• Wang, Qin; Wurtz, Peter; Auro, Kirsi; Morin-Papunen, Laure; Kangas, Antti J.; Soininen, Pasi; Tiainen, Mika; Tynkkynen, Tuulia; Joensuu, Anni; Havulinna, Aki S.; Aalto, Kristiina; Salmi, Marko; Blankenberg, Stefan; Zeller, Tanja; Viikari, Jorma; Kahonen, Mika; Lehtimaki, Terho; Salomaa, Veikko; Jalkanen, Sirpa; Jarvelin, Marjo-Riitta; Perola, Markus; Raitakari, Olli T.; Lawlor, Debbie A.; Kettunen, Johannes; Ala-Korpela, Mika (2016)
    Background: Hormonal contraception is commonly used worldwide, but its systemic effects across lipoprotein subclasses, fatty acids, circulating metabolites and cytokines remain poorly understood. Methods: A comprehensive molecular profile (75 metabolic measures and 37 cytokines) was measured for up to 5841 women (age range 24-49 years) from three population-based cohorts. Women using combined oral contraceptive pills (COCPs) or progestin-only contraceptives (POCs) were compared with those who did not use hormonal contraception. Metabolomics profiles were reassessed for 869 women after 6 years to uncover the metabolic effects of starting, stopping and persistently using hormonal contraception. Results: The comprehensive molecular profiling allowed multiple new findings on the metabolic associations with the use of COCPs. They were positively associated with lipoprotein subclasses, including all high-density lipoprotein (HDL) subclasses. The associations with fatty acids and amino acids were strong and variable in direction. COCP use was negatively associated with albumin and positively associated with creatinine and inflammatory markers, including glycoprotein acetyls and several growth factors and interleukins. Our findings also confirmed previous results e.g. for increased circulating triglycerides and HDL cholesterol. Starting COCPs caused similar metabolic changes to those observed cross-sectionally: the changes were maintained in consistent users and normalized in those who stopped using. In contrast, POCs were only weakly associated with metabolic and inflammatory markers. Results were consistent across all cohorts and for different COCP preparations and different types of POC delivery. Conclusions: Use of COCPs causes widespread metabolic and inflammatory effects. However, persistent use does not appear to accumulate the effects over time and the metabolic perturbations are reversed upon discontinuation. POCs have little effect on systemic metabolism and inflammation.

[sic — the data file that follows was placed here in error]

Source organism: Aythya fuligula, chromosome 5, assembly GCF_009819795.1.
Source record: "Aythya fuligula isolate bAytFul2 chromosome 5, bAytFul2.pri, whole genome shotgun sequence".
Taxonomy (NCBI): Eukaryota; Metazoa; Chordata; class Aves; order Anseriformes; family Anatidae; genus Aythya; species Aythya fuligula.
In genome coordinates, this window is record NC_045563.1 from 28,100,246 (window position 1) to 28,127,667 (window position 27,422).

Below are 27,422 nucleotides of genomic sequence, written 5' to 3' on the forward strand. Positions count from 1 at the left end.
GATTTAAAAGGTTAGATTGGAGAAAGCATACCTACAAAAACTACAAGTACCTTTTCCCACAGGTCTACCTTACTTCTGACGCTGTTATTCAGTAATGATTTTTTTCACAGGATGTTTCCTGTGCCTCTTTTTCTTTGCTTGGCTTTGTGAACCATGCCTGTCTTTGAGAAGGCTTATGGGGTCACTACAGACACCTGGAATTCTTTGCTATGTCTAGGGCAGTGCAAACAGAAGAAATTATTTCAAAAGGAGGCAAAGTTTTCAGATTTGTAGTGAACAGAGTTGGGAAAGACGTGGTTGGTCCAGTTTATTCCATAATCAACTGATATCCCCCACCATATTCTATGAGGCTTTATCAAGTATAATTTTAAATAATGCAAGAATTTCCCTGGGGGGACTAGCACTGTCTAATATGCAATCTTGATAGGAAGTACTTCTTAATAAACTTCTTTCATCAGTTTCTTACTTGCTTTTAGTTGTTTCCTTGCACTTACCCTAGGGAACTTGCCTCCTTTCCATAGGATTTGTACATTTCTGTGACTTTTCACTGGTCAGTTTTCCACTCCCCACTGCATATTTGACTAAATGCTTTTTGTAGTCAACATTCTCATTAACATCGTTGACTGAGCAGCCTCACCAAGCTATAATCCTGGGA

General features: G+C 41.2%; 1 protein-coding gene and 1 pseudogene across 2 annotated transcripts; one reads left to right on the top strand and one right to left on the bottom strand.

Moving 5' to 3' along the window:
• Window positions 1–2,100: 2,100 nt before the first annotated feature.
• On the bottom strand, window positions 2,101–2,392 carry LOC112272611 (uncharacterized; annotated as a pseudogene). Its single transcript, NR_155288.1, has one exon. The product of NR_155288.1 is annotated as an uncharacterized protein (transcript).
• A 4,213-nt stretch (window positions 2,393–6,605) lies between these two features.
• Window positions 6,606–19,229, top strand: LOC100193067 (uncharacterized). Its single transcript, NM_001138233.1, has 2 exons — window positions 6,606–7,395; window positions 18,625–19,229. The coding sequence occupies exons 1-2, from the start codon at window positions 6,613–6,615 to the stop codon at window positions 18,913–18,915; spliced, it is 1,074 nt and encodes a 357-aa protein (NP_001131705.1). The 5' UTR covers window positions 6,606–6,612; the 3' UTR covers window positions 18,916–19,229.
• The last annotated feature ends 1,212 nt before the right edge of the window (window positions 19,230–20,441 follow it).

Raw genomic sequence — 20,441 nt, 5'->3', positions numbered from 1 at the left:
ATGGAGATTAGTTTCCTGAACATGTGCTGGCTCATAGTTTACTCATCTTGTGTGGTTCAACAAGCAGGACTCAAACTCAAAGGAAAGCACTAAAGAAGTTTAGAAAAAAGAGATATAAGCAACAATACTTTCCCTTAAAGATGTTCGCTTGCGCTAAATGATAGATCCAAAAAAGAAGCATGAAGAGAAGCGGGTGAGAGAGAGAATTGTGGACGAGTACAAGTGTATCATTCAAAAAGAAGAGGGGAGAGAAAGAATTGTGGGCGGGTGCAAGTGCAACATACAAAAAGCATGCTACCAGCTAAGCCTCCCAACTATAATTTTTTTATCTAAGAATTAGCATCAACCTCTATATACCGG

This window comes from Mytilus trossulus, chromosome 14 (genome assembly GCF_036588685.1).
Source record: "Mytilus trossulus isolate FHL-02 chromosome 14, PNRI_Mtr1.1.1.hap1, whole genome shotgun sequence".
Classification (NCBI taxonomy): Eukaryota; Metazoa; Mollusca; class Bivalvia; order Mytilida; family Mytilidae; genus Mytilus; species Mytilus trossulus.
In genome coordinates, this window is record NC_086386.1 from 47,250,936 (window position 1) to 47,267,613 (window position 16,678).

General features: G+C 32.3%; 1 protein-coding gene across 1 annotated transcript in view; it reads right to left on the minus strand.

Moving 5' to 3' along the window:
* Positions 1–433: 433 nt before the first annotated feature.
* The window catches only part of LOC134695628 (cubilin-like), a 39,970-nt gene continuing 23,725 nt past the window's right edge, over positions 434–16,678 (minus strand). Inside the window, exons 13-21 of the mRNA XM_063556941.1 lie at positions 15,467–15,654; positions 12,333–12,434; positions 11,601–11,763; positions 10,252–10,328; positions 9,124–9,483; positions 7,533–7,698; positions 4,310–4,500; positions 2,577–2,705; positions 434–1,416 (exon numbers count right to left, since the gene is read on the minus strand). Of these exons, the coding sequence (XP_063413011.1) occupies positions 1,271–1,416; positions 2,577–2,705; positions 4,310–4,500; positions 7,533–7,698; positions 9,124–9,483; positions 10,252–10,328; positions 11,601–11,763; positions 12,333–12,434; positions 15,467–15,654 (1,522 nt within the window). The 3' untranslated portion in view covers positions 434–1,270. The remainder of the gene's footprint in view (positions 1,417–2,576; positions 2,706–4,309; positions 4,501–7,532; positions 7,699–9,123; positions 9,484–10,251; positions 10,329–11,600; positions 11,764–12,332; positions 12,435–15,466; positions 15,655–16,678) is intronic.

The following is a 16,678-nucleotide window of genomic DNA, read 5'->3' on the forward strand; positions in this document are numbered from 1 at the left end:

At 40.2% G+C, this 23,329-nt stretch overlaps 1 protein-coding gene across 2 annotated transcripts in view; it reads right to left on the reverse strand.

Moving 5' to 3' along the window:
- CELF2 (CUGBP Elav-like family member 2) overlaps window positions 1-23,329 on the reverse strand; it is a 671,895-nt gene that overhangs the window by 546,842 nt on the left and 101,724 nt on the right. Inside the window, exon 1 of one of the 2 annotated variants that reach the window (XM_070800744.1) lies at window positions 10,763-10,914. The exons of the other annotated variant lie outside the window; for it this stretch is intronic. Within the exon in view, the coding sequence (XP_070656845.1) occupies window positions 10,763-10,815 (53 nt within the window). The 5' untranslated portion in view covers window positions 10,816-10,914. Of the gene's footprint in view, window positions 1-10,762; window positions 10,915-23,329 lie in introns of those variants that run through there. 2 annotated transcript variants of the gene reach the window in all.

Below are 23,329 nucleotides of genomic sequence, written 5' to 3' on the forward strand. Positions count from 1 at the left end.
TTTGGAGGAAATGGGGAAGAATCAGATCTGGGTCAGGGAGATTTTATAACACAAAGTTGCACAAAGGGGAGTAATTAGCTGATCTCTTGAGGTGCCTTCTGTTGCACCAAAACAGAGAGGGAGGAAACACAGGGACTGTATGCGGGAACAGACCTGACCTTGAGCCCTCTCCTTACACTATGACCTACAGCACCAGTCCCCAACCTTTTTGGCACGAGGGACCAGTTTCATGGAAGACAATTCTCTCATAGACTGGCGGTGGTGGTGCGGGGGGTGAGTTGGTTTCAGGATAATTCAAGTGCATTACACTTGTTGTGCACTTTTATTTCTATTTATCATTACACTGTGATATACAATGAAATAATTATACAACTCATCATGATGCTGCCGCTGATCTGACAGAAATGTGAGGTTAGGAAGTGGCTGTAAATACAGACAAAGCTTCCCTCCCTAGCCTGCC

• Miettinen, Helena E.; Rönö, Kristiina; Koivusalo, Saila; Stach-Lempinen, Beata; Pöyhönen-Alho, Maritta; Eriksson, Johan G.; Hiltunen, Timo P.; Gylling, Helena (2014)
  • Mishra, Pashupati P.; Hänninen, Ismo; Raitoharju, Emma; Marttila, Saara; Mishra, Binisha H.; Mononen, Nina; Kähönen, Mika; Hurme, Mikko; Raitakari, Olli; Törönen, Petri; Holm, Liisa; Lehtimaki, Terho (2020)
    Smoking as a major risk factor for morbidity affects numerous regulatory systems of the human body including DNA methylation. Most of the previous studies with genome-wide methylation data are based on conventional association analysis and earliest threshold-based gene set analysis that lacks sensitivity to be able to reveal all the relevant effects of smoking. The aim of the present study was to investigate the impact of active smoking on DNA methylation at three biological levels: 5'-C-phosphate-G-3' (CpG) sites, genes and functionally related genes (gene sets). Gene set analysis was done with mGSZ, a modern threshold-free method previously developed by us that utilizes all the genes in the experiment and their differential methylation scores. Application of such method in DNA methylation study is novel. Epigenome-wide methylation levels were profiled from Young Finns Study (YFS) participants' whole blood from 2011 follow-up using Illumina Infinium Hu-manMethylation450 BeadChips. We identified three novel smoking related CpG sites and replicated 57 of the previously identified ones. We found that smoking is associated with hypomethylation in shore (genomic regions 0-2 kilobases from CpG island). We identified smoking related methylation changes in 13 gene sets with false discovery rate (FDR)
  • FinnGen Project; Locke, Adam E.; Havulinna, Aki S.; Pirinen, Matti; Eriksson, Johan G.; Ala-Korpela, Mika; Järvelin, Marjo-Riitta; Männikkö, Minna; Laivuori, Hannele; Palotie, Aarno; Salomaa, Veikko; Laakso, Markku; Ripatti, Samuli (2019)